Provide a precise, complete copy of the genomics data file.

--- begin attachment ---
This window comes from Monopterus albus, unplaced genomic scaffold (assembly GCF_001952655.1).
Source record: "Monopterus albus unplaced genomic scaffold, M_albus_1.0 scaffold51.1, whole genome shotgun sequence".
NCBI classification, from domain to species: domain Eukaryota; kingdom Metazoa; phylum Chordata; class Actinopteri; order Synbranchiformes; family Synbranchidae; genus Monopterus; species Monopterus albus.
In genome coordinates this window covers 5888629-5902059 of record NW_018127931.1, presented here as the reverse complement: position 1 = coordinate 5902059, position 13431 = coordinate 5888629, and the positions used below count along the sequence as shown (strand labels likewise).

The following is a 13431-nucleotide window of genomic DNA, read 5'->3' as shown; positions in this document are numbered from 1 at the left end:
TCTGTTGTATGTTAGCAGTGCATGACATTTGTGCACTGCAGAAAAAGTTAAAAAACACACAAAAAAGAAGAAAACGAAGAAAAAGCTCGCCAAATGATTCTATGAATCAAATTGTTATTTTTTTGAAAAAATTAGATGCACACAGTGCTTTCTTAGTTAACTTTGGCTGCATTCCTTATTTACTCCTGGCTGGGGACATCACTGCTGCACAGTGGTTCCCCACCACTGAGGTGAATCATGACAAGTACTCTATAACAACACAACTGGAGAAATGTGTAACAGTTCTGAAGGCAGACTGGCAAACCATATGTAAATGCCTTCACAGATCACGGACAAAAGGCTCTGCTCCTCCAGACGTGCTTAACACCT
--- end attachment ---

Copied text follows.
This window comes from Monopterus albus, unplaced genomic scaffold (assembly GCF_001952655.1).
Source record: "Monopterus albus unplaced genomic scaffold, M_albus_1.0 scaffold51.1, whole genome shotgun sequence".
NCBI classification, from domain to species: domain Eukaryota; kingdom Metazoa; phylum Chordata; class Actinopteri; order Synbranchiformes; family Synbranchidae; genus Monopterus; species Monopterus albus.
In genome coordinates this window covers 5888629-5902059 of record NW_018127931.1, presented here as the reverse complement: position 1 = coordinate 5902059, position 13431 = coordinate 5888629, and the positions used below count along the sequence as shown (strand labels likewise).

The following is a 13431-nucleotide window of genomic DNA, read 5'->3' as shown; positions in this document are numbered from 1 at the left end:
TCTGTTGTATGTTAGCAGTGCATGACATTTGTGCACTGCAGAAAAAGTTAAAAAACACACAAAAAAGAAGAAAACGAAGAAAAAGCTCGCCAAATGATTCTATGAATCAAATTGTTATTTTTTTGAAAAAATTAGATGCACACAGTGCTTTCTTAGTTAACTTTGGCTGCATTCCTTATTTACTCCTGGCTGGGGACATCACTGCTGCACAGTGGTTCCCCACCACTGAGGTGAATCATGACAAGTACTCTATAACAACACAACTGGAGAAATGTGTAACAGTTCTGAAGGCAGACTGGCAAACCATATGTAAATGCCTTCACAGATCACGGACAAAAGGCTCTGCTCCTCCAGACGTGCTTAACACCT